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1 - The History of Our Universe Made Easy (Part 2)

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In part one of this video, I looked at our growing knowledge of the Universe, and how humans became aware of its scale in time and space. Now I want to explain about what that knowledge tells us about how our Universe unfolded, how the stars and galaxies formed, and how the Earth was created. Not by magic, but by physical processes we know and understand. Our Universe, which may be one of several in time and space, started with a huge explosion of energy and matter called the Big Bang. Neutrons, protons and electrons rode in the wake of an expansion of time and space itself. After 380 thousand years, the Universe had cooled enough for these particles to come together to form the first atoms. Nearly three quarters of them were simple Hydrogen, just one proton and one electron. 28% were Helium, which has two protons, two neutrons, and two electrons. Cosmologists thought this cloud of matter must have been "patchy", denser in some parts than others. Otherwise, the denser parts couldn't have come together later to form stars. Based on the state of our present Universe, and theoretical models of the Big Bang, they predicted what this patchy early Universe would have looked like. Denser clouds are always a few millionths of a degree warmer than the emptier parts of our cosmos, so cosmologists knew that if that if they could look back thirteen billion years, they should be able to see the heat imprint of these early clouds of particles. They'd have to find background temperatures from the Universe's furthest reaches. The instrument that achieved this was NASA's Wilkinson microwave anisotropy probe. It spent two years collecting data from thirteen billion lightyears away, which meant it was not only looking deep into space, but also thirteen billion years back in time. Then, in 2003, the picture was ready, and the world caught its first glimpse of our Universe at birth. What you're looking at is a picture of our Universe just 380 thousand years after it was born, as the first atoms were being formed.It's like seeing the photo of an 80 year old man, just 19 hours after his birth. The red areas are warmer clouds of matter, the blue areas, colder and emptier. Hydrogen and Helium, protons and neutrons, drifting in a dark cosmos. The Wilkinson probe results were hailed as a scientific breakthrough. They match the predictions perfectly. Over millions of years Gravitational attraction pulled many of these denser clouds of matter closer together and the more dense they became, the greater the gravitational attraction. Just as a spinning skater spins faster when she pulls in her outstretched arms, each swirling cloud began to spin, until they became tight balls of rotating gas. Inside each ball of gas, the pressure increased. Whenever a gas is compressed, it heats up. So Hydrogen atoms in the center of the cloud started vibrating faster and faster until they were crashing into each other at such high speed, they began to fuse, to form Helium. Each nuclear fusion reaction is accompanied by the release of energy. The energy makes other Hydrogen atoms vibrate even faster, fusing more of them,releasing more energy, that fuses more atoms, and in a split second - a chain reaction. Like trillions of Hydrogen bombs exploding at once, the ball of gas ignites. The first stars illuminate the cosmos. Early swarms of stars were also drawn together by gravitation, forming galaxies. The first stars burnt for billions of years, powered by fusion. But a star has only so much Hydrogen fuel. As the energy is used up, the start begins to collapse, pulling the gas ball tighter. Pressure and temperature increase until they're high enough for Helium atoms to crash together and fuse. This makes heavier atoms, like Carbon, and the Oxygen. With higher temperatures and pressures, even these atoms fuse until the star becomes a white-hot factory. The energy from these reactions is far greater than the fusion of Hydrogen. Finally, the temperature and pressure are so high, that the star explodes, spewing its contents into space. Often the shock waves throw these heavier elements against clouds of Hydrogen and Helium that have been dormant in space for billions of years. This cloud hasn't been dense enough to pull together under gravitation but the sudden jolt from the exploded star stirs it. Now gravitation start to pull the denser areas closer together. The lifecycle of a star begins again. Only this time, things are different. This time, the cloud of gas is laden with heavier elements. Thanks to spectroscopy, explained in Part 1 of this video, we can measure the proportions of the different elements in the stars and in our own Sun. Because stars have been forming since our Universe began we can see them in all their different stages of development, from their inception to birth, maturity, old age, and death. So we know the rate at which Hydrogen and Helium fuse, the proportion of the two elements tells us the age of the star. Our Sun is about halfway through its lifecycle, which makes it about 5 billion years old. So 5 billion years ago, a non-descript cloud of gas must have come together in this way, and formed a medium-sized rather non-descript star, on the edge of a rather ordinary spiral galaxy. As it formed, the heavier elements in the cloud created rings of dust in orbit. Over time, these came together uder gravitational attraction to make tiny rocks, then larger rocks, a process known as accretion. This isn't an extraordinary process. In our tiny corner of the Universe alone, cosmologists have detected hundreds of planets, so there could be billions of them in just our galaxy. Some would be too close to a star, and water would boil away in the intense heat. Others would be too far, and water would freeze. But for any planet in an orbit between those two extremes, water would be liquid, just like on Earth. Within a few hundred million years, accretion had created a huge ball of rock that would become our planet. At first, it was molten because of the energy of millions of collisions. The the molten ball began to cool, and a hardened crust formed over it a few million years after it formed, the Earth was cool enough for water to condense, and over the next billion years chemical reactions created replicating molecules that would one day evolve into simple cells. In the two parts of this video we've seen how our Universe, our Sun, and eventually our planet formed over a period of 13.7 billion years, wthout any need for invisible beings. So we know the Universe wasn't made in six days. And of course we know it's a lot more than six thousand five hundred years old. If you want to believe in a recent mythical creation, then you've missed out on a lot of the incredible advances in knowledge over the last 300 years. You've also missed out on something that would have astonished the 4,000 generations of humans who preceded us, and who were so curious about the creation of our world, that they had to invent gods and spirits to explain it. They would never have dreamed that one day we'd have the technology to look back in time nearly 14 billion years and take a snapshot of the birth of our Universe.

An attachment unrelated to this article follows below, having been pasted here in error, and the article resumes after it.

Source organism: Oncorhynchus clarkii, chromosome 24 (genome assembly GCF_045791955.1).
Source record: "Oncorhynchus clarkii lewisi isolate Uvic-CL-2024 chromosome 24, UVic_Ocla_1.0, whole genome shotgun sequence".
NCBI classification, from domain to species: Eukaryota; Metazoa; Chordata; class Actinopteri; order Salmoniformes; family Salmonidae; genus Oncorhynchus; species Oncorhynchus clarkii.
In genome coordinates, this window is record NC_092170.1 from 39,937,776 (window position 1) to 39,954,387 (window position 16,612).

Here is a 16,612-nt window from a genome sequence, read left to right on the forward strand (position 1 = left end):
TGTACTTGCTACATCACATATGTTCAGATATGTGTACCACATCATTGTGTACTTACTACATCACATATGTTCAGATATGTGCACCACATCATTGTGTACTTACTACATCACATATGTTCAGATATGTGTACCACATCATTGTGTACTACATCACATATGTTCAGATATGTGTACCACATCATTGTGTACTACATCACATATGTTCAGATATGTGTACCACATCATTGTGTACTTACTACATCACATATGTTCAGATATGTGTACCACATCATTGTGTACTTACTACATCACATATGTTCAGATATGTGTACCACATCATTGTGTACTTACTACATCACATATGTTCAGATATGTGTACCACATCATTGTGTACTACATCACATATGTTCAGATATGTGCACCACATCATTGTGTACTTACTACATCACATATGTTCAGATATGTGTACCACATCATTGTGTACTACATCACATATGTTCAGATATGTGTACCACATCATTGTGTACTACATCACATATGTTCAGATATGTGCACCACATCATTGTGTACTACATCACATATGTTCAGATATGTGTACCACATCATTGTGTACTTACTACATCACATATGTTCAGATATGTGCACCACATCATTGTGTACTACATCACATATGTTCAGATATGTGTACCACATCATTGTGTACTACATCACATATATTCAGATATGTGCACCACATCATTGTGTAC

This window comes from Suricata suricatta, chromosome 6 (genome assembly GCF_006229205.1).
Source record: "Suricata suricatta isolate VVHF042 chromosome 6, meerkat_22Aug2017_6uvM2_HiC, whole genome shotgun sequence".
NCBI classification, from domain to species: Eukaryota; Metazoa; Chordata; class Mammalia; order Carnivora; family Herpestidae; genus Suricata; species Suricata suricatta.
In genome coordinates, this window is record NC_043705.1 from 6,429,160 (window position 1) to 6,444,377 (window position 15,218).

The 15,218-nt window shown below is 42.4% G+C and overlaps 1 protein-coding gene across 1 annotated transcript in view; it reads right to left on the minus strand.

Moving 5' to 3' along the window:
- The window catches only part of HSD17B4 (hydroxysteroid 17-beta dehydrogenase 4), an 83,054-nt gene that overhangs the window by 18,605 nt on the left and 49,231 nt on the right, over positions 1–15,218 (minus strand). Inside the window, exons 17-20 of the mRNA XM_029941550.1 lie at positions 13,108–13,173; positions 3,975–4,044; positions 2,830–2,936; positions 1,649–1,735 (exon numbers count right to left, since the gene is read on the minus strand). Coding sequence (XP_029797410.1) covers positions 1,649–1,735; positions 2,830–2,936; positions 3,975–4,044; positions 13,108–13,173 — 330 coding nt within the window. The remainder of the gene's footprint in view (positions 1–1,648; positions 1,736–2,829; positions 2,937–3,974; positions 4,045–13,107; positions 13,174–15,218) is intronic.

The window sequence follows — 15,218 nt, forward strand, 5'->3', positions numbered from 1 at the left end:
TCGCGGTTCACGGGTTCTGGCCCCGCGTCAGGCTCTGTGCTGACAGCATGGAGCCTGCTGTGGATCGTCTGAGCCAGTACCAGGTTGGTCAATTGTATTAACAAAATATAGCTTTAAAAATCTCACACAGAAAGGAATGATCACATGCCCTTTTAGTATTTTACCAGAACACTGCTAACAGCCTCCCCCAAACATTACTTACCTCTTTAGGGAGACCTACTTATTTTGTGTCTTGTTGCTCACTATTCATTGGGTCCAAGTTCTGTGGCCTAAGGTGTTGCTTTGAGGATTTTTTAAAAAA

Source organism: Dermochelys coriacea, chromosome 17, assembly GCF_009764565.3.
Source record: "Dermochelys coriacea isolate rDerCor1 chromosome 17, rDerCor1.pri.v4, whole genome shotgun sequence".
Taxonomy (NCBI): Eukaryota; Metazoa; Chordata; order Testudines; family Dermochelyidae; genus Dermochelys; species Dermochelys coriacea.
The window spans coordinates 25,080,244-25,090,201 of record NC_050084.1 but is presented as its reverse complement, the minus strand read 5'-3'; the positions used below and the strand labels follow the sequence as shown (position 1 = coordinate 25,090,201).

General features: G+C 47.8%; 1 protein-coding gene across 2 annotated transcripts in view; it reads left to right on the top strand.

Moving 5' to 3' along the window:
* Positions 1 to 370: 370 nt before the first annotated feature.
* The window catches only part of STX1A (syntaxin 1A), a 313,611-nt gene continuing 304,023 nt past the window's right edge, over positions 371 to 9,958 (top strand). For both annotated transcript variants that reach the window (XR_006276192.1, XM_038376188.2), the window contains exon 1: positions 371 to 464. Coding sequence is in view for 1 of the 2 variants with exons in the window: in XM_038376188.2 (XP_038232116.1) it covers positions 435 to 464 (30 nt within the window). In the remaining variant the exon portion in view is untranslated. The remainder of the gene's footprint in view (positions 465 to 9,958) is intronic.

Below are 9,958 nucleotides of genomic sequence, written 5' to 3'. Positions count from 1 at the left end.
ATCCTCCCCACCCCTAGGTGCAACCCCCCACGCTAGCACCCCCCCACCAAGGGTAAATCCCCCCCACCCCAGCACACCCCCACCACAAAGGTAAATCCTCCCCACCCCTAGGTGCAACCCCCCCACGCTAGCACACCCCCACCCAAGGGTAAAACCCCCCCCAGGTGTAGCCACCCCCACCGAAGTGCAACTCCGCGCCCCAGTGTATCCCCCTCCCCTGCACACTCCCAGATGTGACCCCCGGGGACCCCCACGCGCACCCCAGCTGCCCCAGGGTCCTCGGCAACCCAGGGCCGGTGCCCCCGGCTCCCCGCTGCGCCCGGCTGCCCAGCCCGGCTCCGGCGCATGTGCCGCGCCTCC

Video Details

Duration: 9 minutes and 11 seconds
Country: United Kingdom
Language: English
Genre: None
Views: 643
Posted by: potholer54 on Aug 24, 2008

The second in the series of videos explaining our natural, not supernatural, origins. This video showing how our universe, solar system and planet Earth formed through natural and predictable processes. (Music: Rodrigo's 'Concierto de Aranjuez' adagio -- soloist Kaori Muraji)